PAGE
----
2024 Mets outlook: Jose Quintana expectations and predictions

Jose Quintana's consistency was key to success in 2023. It must be that again in 2024.
Jose Quintana's consistency was key to success in 2023. It must be that again in 2024.
Jose Quintana's consistency was key to success in 2023. It must be that again in 2024. / Brad Penner-USA TODAY Sports

Jose Quintana enters his second season of his two-year, $26 million pact he signed with the New York Mets in December 2022 with an eye to success like had in the second half of the 2023 season when he was healthy.

Quintana pitched to a 3.57 ERA in 75.2 innings pitched with the Mets last summer and brought needed stability to the rotation after the Mets dealt their aces last summer. His 3-6 record is deceiving, as he pitched well enough to win in four of his six losses, only for the Mets to give him minimal run support.

How much the Mets can get out of Quintana in 2024 can go a long way in determining their outlook for the season.

New York Mets starter Jose Quintana will look to keep giving the Mets quality innings, and perhaps help the team as a trade chip at the trade deadline.

The Mets could have used Quintana's consistency in the first half, which he missed because of a fractured rib. It left a massive hole in the Mets rotation that kept getting exposed so many times, which put the Mets behind in the standings so early. Because it took so long to recover from the injury, it puts even more pressure on both the Mets and Quintana to stay healthy and available. Getting 30 starts out of Quintana would be a big win.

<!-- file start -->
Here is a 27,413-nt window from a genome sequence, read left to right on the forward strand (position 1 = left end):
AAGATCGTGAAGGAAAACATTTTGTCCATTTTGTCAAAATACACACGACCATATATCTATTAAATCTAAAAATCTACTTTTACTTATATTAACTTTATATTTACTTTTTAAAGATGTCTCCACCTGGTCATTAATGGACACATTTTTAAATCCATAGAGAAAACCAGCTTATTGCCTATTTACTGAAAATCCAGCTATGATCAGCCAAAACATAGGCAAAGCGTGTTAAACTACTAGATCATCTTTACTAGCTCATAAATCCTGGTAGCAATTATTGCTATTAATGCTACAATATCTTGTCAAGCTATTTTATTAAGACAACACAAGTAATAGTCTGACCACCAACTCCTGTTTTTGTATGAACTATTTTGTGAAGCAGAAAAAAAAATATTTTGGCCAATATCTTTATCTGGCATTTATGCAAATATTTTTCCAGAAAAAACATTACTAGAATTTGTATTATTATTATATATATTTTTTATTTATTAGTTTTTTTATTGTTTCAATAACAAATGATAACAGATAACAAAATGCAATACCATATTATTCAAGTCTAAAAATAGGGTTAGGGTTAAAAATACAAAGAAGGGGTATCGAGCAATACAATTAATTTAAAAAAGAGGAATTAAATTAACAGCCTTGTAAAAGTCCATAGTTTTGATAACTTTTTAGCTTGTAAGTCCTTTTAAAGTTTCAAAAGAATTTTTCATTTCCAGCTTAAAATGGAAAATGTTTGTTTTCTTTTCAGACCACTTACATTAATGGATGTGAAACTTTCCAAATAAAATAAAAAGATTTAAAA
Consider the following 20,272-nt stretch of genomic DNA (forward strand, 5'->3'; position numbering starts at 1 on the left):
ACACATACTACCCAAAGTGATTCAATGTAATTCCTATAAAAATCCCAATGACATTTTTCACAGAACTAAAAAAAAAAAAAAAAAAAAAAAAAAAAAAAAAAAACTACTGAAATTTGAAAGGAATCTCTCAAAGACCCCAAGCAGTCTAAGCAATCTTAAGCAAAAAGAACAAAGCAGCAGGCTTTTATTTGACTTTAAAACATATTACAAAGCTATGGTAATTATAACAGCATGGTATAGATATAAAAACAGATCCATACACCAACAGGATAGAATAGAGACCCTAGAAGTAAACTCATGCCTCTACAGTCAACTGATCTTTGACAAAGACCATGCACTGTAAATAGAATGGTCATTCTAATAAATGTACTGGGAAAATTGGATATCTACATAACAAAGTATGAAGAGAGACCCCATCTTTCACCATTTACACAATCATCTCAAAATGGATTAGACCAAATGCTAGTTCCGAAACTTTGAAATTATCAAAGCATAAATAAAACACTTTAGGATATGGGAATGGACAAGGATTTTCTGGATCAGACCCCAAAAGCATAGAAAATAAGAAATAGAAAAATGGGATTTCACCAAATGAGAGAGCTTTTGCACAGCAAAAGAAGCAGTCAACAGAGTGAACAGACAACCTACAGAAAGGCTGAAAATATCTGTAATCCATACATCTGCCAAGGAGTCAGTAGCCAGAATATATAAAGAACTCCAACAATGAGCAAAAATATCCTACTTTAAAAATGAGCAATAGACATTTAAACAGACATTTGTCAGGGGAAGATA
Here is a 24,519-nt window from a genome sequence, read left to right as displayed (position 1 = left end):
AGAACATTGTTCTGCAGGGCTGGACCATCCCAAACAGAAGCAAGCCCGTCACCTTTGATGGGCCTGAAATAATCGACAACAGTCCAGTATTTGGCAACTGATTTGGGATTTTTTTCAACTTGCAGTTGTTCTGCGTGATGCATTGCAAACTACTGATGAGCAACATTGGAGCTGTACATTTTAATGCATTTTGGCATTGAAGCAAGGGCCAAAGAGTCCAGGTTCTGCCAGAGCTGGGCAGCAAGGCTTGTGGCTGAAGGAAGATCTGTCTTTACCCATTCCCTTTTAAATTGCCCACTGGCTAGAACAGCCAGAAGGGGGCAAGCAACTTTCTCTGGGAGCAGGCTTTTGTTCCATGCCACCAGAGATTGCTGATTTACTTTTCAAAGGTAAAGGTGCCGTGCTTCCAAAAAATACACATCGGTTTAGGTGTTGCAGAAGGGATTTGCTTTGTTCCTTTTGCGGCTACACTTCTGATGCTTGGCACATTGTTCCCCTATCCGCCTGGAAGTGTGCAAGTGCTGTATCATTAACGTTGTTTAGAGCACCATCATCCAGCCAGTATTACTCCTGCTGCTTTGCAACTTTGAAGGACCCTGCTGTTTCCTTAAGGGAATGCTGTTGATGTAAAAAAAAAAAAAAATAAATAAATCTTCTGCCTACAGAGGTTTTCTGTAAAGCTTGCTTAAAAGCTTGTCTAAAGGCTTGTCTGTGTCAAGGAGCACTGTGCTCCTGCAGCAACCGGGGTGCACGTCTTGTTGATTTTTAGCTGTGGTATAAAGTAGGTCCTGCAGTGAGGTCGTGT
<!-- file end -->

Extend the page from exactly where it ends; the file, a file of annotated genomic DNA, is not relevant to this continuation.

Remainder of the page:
Last season on the mound, Quintana had above average run value on his fastball, breaking ball, and offspeed pitches. But his sinker proved to make a difference between last year and the year before. The opposition hit .355 off his sinkers in 2022, but just .198 in 2023. It had more much more of a bite to it, as its movement was more pronounced. However, hitters hit .385 against his fastball last year, compared to .215 in 2022, perhaps because his fastball velocity dipped by a full mile per hour.

Consider that Quintana had a messy 2021 season, where he appeared on the fast track to retirement. He struggled early on, was hit the injured list, lost his job as a starter, and pitched squarely in relief the rest of the year.

In the last two seasons (last year with the Mets and in 2022 with the Cardinals and Pirates) he's been great when healthy. He's walked fewer batters and induced soft contact. More importantly, in a time where pitchers don't pitch deep into games as often as in the past, Quintana has consistently pitched five or more innings. And among his 13 starts as a Met, the first 12 lasted five innings or more.

Quintana is a seasoned pro. He knows how to pitch. He just might not be a Max Scherzer or Justin Verlander. Given the lack of firepower in the Mets rotation in 2024, perhaps eating as many innings as he can will be his greatest contribution to this team, and he could be a potential trade chip this summer.

2024 stat predictions: 8-8, 3.90 ERA, 150 IP, 120 K, 26 starts